Christmas Eve, 2015. This is the week when I wonder what the hell happened; the year flashes by, I’m older, the world is different and it’s easy to become discouraged. If I don’t take a clear-eyed look at the recent past it is too easy to descend into despair.
This is my version of an annoying Christmas Letter; those mass-mailed updates from friends that cleverly and passively make me feel stupid, poor and uninformed.
They’ve been to Peru again, they have lost weight, they’re into yoga and crossfit and they run half marathons, act in local theater productions, they’ve adopted Syrian refugees, they breed horses, dogs, have been growing their own food, skydiving and investing well, buying boats, summer homes, learning sign language, changing agents, bragging about their kids who help the homeless and are graduating with honors from ivy-league colleges, are happily pregnant, have super jobs and visit every weekend. A Xeroxed page of family photos accompanies those goddamn letters; everyone appears fit, happy, well dressed, tanned, younger. Everything but halos. That arrogant, self-satisfied, top 10 percent bullshit increases my incipient resentment. I’m older, more pessimistic and corrupted; they are not. How do they do that?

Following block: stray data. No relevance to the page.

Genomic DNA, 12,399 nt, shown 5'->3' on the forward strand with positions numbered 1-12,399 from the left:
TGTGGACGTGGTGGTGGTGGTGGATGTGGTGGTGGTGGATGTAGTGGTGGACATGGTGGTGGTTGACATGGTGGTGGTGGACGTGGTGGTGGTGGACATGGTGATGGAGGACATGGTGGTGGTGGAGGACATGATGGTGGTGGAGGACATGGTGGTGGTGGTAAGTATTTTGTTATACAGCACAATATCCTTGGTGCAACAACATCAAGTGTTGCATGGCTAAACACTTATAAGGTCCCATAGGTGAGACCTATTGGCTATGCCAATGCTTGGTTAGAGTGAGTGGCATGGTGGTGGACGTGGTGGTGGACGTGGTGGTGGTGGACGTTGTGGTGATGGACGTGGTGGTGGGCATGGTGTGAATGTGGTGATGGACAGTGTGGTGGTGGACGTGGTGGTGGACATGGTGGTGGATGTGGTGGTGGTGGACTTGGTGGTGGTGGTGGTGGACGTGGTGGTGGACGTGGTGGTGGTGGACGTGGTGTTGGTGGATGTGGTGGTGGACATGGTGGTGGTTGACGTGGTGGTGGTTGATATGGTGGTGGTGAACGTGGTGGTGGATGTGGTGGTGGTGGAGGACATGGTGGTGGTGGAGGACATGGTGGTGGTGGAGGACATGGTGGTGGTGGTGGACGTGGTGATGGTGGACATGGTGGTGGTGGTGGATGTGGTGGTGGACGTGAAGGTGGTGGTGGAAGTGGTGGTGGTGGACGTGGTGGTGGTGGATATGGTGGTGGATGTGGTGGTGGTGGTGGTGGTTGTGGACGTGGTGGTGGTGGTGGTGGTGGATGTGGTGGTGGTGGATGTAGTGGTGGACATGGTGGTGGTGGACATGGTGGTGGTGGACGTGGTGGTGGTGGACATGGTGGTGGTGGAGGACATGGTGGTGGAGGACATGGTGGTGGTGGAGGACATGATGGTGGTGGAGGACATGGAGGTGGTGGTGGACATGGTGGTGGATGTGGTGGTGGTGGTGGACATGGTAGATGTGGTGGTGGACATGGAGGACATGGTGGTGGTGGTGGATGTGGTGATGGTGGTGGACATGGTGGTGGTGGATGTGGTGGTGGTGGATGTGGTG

As each year terminates I notice the word “death” more often, in overheard conversations, in the news, in my inner monologue. I need to deliberately consider the preceding twelve months if I want to be realistic and move past doubt, dread and my default cynicism. It’s been a weird year and I have visions of perdition, expectations of increased suffering, imminent doom and worldwide collapse. I fear I may not complete another week, so I’m composing my year-end evaluation right now, while I still have time.
Also, I want to get it done before the pain meds take effect and I become too…creative.
This isn’t an uncommon, end of the world narrative, either. It’s not at all uncommon. I’ve felt this way most years, comparing myself to others, measuring, adding up, dissecting, calculating. Personal honesty has been mysterious and elusive and 20 years ago I was miserable without recourse. I became sober and learned that self evaluation and a sincere appraisal, writing down the days, the months, seeing what it looks like on paper, tangible and authentic as possible, is the best thing I can do to stay factual and grounded and prepare for the next episode.
It would be so easy to say, “This year sucks and there was nothing good about it.” Very easy. But absolutes (Nothing, Always, Never) are false. Experience is variable and events and occurrences are filtered through my own consciousness, which I control and can re-train.
The best way is to consider experiences chronologically.